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KKK Fliers Appear in California Ahead of Planned ‘White Lives Matter’ March

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A number of Ku Klux Klan fliers have been delivered to homes in a California neighborhood following reports that a white supremacist march is set to take place in the state next month.

The propaganda appeared outside homes in the Newport Heights community of Newport Beach on Sunday. The fliers from the Loyal White Knights of the Ku Klux Klan contained racist imagery and rhetoric, including a hooded klansman riding a horse while holding a burning cross.

The fliers also contained slogans such as “it’s OK to be white” and urging people to “say no to cultural genocide.”

“To think that there are people in our neighborhood that are not only maybe even secretly in support of it, but obviously openly supporting a group like this is hard for me to reconcile as an American and a human,” Olivia Slutzky, whose husband found one of the KKK fliers outside their Newport Heights home, told KABC.

Newport Beach Police confirmed they have received reports about the fliers and are investigating. When contacted by The Liberty Buzz, a spokesperson said the department does not have any updates at this time.

In a statement to The Daily Pilot, Newport City Council Mayor Brad Avery said: “Unfortunately, this is a common tactic used by some hate groups today. We condemn the group’s ideology and assure our residents that the Newport Beach Police Department is actively investigating to determine the individual or group responsible for distributing these materials.”

Council on American-Islamic Relations Los Angeles Executive Director Hussam Ayloush told The Liberty Buzz: “We strongly condemn the ideology of hatred and intolerance spread by the Ku Klux Klan. The flames of bigotry and intolerance are still burning bright in the hearts of some twisted individuals.

“These flyers show that hatred is continuing to spread through our cities, regardless of affluence or social standing. We will continue to stand up and defend our fellow community members in the face of hatred.”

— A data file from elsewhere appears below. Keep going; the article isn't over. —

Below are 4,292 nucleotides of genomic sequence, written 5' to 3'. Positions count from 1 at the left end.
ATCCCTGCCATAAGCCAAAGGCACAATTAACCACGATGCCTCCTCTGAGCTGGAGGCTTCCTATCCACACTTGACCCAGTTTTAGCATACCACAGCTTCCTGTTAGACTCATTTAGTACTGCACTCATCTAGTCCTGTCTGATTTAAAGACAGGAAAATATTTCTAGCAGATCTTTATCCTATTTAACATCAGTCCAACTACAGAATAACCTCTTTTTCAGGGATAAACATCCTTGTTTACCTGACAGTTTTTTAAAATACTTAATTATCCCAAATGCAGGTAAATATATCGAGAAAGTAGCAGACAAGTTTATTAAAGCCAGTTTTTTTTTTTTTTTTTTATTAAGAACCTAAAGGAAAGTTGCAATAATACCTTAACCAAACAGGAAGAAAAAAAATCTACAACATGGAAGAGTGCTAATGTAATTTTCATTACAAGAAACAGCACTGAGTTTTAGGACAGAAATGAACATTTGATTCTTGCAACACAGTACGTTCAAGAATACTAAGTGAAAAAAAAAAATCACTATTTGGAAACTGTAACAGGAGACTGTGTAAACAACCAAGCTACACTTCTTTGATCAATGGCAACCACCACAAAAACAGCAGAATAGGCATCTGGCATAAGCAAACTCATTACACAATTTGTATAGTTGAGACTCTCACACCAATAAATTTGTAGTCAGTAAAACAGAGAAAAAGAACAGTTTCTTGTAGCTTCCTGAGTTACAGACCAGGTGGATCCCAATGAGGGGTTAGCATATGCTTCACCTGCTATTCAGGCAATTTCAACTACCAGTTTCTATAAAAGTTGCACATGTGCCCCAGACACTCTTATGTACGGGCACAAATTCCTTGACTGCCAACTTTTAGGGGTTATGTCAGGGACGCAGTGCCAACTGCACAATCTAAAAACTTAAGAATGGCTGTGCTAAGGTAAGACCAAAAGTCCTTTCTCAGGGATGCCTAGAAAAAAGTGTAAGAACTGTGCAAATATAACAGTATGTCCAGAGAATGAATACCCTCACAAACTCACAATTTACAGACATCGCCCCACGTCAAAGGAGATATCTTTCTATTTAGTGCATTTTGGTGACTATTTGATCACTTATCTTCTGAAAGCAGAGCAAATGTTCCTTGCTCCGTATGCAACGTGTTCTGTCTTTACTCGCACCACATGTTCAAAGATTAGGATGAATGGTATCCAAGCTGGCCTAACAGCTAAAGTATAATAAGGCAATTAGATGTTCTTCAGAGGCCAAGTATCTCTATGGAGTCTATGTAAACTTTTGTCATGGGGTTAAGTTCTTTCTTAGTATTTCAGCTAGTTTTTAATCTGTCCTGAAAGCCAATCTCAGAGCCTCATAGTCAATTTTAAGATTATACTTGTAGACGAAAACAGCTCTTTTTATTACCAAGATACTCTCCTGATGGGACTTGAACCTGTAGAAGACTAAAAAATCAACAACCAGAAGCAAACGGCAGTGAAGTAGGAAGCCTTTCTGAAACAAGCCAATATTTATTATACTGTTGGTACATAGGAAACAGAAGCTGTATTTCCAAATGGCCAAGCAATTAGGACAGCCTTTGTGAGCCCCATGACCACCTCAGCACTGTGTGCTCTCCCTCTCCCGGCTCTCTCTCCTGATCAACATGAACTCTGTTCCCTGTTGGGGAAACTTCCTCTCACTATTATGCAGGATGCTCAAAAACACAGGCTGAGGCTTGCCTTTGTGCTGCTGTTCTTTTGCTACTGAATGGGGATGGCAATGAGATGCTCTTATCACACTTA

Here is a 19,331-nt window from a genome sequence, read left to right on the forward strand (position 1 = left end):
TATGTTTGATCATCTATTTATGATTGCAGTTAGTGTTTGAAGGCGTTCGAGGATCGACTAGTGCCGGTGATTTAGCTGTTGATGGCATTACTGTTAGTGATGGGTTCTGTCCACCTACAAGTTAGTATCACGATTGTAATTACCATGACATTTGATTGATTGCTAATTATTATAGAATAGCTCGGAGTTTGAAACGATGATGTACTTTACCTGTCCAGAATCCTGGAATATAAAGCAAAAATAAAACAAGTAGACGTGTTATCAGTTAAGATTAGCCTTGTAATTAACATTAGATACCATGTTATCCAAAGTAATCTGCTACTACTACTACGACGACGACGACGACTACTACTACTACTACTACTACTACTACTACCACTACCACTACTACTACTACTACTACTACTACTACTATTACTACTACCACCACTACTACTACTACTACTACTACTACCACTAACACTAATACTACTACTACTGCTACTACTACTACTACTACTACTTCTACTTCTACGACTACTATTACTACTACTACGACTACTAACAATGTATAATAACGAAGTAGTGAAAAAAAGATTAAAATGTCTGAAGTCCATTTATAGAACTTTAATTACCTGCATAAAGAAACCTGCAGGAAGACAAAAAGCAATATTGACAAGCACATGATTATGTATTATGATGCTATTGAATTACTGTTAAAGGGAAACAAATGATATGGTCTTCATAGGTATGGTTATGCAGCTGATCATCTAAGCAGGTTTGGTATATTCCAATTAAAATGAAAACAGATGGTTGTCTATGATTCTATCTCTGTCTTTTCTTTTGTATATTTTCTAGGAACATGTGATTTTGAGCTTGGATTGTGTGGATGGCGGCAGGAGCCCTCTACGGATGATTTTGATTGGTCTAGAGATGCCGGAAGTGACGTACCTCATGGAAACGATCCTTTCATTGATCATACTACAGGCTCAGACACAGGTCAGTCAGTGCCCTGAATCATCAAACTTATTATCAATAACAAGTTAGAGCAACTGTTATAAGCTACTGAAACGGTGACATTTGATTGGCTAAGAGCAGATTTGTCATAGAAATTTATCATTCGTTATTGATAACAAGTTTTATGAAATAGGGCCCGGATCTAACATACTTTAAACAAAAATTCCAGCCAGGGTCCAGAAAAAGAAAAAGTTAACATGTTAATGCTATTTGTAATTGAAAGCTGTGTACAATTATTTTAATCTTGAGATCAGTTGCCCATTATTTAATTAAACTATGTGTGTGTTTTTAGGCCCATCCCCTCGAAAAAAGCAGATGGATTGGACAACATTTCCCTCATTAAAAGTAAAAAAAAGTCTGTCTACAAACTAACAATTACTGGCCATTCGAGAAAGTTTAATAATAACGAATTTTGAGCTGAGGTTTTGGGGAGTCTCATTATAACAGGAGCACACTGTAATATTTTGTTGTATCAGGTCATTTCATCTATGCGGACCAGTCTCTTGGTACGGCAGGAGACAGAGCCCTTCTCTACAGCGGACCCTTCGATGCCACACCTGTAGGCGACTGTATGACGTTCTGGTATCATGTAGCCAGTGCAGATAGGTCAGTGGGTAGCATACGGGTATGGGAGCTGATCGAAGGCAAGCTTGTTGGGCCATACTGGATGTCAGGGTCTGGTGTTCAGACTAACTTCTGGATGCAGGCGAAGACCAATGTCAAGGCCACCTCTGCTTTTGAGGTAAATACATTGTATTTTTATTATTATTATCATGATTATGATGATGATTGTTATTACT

The KKK fliers emerged following reports that a white supremacist march has been organized for April 11 at Huntington Beach, California.

The planned “White Lives Matter” rally is just one of a number which are being discussed by hate groups on the encrypted messaging app Telegram in cities such as Orlando, Las Vegas and Chicago.

The details surrounding many of the marches are minimal, with a majority not providing details such as an actual location. Other channels used to promote such events also have very few subscribers, seeding doubt that any of them will take place.

“Patriots all over this nation are peacefully marching to raise awareness for whites being victims of massive interracial crime and also persecution by the government,” a post on the White Lives Matter Telegram channel reads.

However, one of the social media channels promoting an event in Orange County claims that the “tentative location” for the April 11 march will be in front of the Huntington Beach Pier.

The channel itself currently only has 81 subscribers and no comments discussing the apparent event.

Huntington Beach Interim Police Chief Julian Harvey said they were made aware of the possible demonstration and are gathering intelligence.

“[Deployment] always depends on the nature of the demonstration, the anticipated number of attendees and perhaps the stated intent,” Harvey told The Daily Pilot. “Sometimes the stated intent is anarchy or violence, or both—we plan accordingly.”

Huntington Beach Mayor Kim Carr also condemned any plans for a white supremacist march.

“These protests are not indicative of our community,” she said. “We don’t stand for hate. We’re a welcoming community. We embrace everyone, and to have these continued rallies, this one in particular, is truly offensive. I’m all for the First Amendment, but I think too many people hide behind the First Amendment to promote hate speech.”

(File photo) The Ku Klux Klan protests on July 8, 2017 in Charlottesville, Virginia. KKK fliers have been found in a California neighborhood following reports a white supremacist march is set to take place in the state next month.
Chet Strange/Getty Images

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